“To go all-in you could have some lighter colour painted on the mid-lengths and ends, so they look like you’ve been in the sun – again not too perfect – to add to the grungey effect.”
To style, Neil recommends Biolage R.A.W. Texturizing Styling Spray: “spritz your hair all over with this spray, to give your hair a more lived-in texture – it’s good for those beachy, surfer waves too.”
Washing is kryptonite to bed-head styles, but who likes the grubby feeling of dirty hair? A water-free cleanser, such as Living Proof Advanced Clean Dry Shampoo, is a good way to keep it fresh without the frizz, or the chalky-white residue that other dry shampoos tend to leave.
Yup, it’s always business up front, party at the back with a mullet. The bad-taste style favoured by Joe Exotic has been slowly making its way back into the 2020s, thanks to a catwalk reboot from the likes of Prada and celebs such as Troye Sivan, Aussie model Jordan Barrett and Stranger Things’ Joe Keery.
It’s getting closer to mass uptake with shorter, spiky and shaggier iterations. Like fashion, hair trends are cyclical, and French label Saint Laurent has favoured the look for a few seasons now.
“To achieve this look you need to have some length in your hair to begin with,” says Neil. “Then depending on how severe you want to go, you need to ask for the top and the sides to be cut shorter, leaving more length at the back. I think it’s better to have the top of the hair connected to the back with some longer layers, so it still feels like one haircut and not two.”
In terms of styling, Neil advises to let your own texture come through: “for a straight-haired mullet, style with L’Oréal Tecni.ART Super Dust volumising powder, sprinkling a cloud of dust over the shorter lengths to create a drier texture.”
“For a curly mullet, use Living Proof Curl Definer. Apply a small amount all over your hair for non-crunchy curl.”
The Top Heavy Fade
What’s known as type 4 hair in the trade, we call kinky or afro. “Barbering for men’s type 4 hair has reached new heights as the techniques have improved no end from the barber’s point of view,” explains Neil.
“The latest look to go for is the top-heavy fade. What this means is that the sides and back are still faded in, whether it be to a skin fade or low fade, but the top is now being left longer, th
us giving the wearer more room to play with their texture. This could be creating braids, twists, curls, dreadlocks (as recently worn by Jaden Smith, Dele Alli and Lewis Hamilton) or just leaving the natural afro texture.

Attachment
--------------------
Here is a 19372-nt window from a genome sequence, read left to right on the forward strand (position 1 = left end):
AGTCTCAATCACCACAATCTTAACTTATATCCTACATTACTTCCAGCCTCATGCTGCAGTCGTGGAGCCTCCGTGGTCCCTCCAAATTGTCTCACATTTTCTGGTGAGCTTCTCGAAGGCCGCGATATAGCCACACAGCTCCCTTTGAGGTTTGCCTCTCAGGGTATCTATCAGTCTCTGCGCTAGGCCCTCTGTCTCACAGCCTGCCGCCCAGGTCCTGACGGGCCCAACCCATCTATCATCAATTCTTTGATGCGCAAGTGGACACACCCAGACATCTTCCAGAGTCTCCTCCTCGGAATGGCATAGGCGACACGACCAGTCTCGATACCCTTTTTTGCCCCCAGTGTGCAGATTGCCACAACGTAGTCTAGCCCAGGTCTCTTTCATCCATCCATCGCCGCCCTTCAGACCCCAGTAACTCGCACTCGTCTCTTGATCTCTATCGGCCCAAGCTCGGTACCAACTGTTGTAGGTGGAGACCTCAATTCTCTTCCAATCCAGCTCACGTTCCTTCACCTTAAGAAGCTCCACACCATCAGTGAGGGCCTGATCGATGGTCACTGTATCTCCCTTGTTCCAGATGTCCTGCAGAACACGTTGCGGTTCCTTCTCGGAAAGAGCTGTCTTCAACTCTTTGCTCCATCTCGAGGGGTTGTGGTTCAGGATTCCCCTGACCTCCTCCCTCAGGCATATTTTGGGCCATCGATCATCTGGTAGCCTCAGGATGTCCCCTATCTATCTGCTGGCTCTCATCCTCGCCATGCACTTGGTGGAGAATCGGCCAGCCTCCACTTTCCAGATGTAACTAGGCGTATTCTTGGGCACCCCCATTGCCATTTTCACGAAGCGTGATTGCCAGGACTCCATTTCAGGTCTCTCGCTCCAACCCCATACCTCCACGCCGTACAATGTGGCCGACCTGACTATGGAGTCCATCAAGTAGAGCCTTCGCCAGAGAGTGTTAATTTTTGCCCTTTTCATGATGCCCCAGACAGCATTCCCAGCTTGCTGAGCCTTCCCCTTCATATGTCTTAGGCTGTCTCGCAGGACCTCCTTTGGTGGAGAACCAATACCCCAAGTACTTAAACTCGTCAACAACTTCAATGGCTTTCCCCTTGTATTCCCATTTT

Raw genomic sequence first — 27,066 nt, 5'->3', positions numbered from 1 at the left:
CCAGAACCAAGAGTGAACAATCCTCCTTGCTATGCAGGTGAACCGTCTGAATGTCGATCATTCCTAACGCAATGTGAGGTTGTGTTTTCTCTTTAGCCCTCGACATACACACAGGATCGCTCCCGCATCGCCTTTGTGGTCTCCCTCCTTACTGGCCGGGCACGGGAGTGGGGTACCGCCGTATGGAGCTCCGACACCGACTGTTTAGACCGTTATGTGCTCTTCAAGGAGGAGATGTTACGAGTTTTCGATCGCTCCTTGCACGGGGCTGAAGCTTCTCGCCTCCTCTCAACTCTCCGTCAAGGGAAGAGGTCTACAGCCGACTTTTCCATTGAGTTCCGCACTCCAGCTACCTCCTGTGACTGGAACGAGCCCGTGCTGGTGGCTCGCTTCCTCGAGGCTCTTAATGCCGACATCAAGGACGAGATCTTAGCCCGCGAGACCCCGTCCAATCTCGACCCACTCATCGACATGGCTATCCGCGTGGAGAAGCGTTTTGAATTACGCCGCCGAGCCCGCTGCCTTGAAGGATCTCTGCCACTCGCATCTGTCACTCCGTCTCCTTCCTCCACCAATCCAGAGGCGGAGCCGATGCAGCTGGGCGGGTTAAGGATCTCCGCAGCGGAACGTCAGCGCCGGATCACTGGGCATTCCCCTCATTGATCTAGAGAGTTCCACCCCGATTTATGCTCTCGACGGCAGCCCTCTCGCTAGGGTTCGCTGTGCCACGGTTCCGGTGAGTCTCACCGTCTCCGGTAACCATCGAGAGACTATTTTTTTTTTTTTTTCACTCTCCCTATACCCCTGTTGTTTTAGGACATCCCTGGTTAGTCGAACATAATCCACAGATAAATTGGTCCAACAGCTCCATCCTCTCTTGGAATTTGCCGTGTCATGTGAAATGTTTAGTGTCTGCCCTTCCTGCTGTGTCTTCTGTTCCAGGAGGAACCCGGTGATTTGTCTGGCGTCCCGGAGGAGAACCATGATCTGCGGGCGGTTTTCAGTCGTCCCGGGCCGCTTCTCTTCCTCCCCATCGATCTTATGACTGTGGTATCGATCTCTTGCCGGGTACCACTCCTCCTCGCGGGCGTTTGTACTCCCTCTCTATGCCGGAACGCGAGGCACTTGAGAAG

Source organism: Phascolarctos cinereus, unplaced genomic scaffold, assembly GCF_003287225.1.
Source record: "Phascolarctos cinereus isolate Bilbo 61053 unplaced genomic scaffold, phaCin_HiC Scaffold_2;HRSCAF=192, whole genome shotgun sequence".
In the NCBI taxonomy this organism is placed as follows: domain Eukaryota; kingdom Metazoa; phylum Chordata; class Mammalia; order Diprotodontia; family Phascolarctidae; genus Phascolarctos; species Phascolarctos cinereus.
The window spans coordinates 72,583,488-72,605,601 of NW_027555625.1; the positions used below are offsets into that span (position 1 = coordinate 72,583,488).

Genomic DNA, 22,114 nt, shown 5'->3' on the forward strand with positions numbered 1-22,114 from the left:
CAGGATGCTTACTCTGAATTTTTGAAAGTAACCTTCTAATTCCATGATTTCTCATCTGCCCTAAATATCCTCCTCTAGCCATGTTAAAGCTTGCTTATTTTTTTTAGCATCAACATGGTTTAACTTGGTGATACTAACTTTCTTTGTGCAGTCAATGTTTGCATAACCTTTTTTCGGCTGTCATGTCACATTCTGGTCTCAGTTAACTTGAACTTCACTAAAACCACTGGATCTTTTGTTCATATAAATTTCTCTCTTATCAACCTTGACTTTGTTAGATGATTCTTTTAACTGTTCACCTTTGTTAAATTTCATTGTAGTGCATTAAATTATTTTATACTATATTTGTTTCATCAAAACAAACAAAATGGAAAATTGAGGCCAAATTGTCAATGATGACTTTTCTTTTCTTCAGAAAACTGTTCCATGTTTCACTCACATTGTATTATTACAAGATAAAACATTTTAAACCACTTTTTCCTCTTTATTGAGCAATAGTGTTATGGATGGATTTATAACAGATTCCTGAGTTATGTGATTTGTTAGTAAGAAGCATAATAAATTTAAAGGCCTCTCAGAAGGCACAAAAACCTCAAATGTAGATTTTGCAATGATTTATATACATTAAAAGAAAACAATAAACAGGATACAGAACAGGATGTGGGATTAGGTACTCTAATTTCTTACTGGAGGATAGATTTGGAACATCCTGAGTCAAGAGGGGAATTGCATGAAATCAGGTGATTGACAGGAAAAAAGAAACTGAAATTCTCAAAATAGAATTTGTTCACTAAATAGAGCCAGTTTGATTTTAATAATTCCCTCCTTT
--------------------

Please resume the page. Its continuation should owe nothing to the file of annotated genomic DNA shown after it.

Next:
“It’s up to the wearer how they choose to style the top but my personal favourite is the more defined curls, which is achieved by using a mix of leave-in creams, possibly mixed with gel depending on your natural texture to begin with. Eastenders’ Zack Morris has gone for this look by growing out the top of his hair.” Usher has also been rocking a manicured version of this look with a high, asymmetric top.
“To achieve this look you need to ask for a skin fade on the sides and back [your decision on how short] and then leave more length on top. This then
needs to be blended into the sides and back. It looks better without a disconnect, and the more dramatic you want it the longer you leave the top.”
Briogeo’s Curl Charisma Leave-in Defining Cream will add definition and provide weatherproof protection.
The Soho Crop
“This street style will always be popular as it can be smart and serious, while allowing a more casual look at the weekend. Keep the top a touch longer to be more creative,” advises Neil.
Fans of this cut include Olly Alexander, Nick Jonas and Anwar Hadid. “The 2021 version of this look is about asking for a short back and sides, but not a skin fade. A No 1 or 2 guard is a good description for the required length. Then leaving a small amount of length on the top that needs to be texturised or point cut so it’s not too blunt.”
“Style by applying Davines Medium Hold Finishing Gum to dry hair. Take a small amount, rub into your fingertips and work through the hair from the back to the front to create texture,” says Neil.
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Article written by Jessica Punter for apetogentleman.com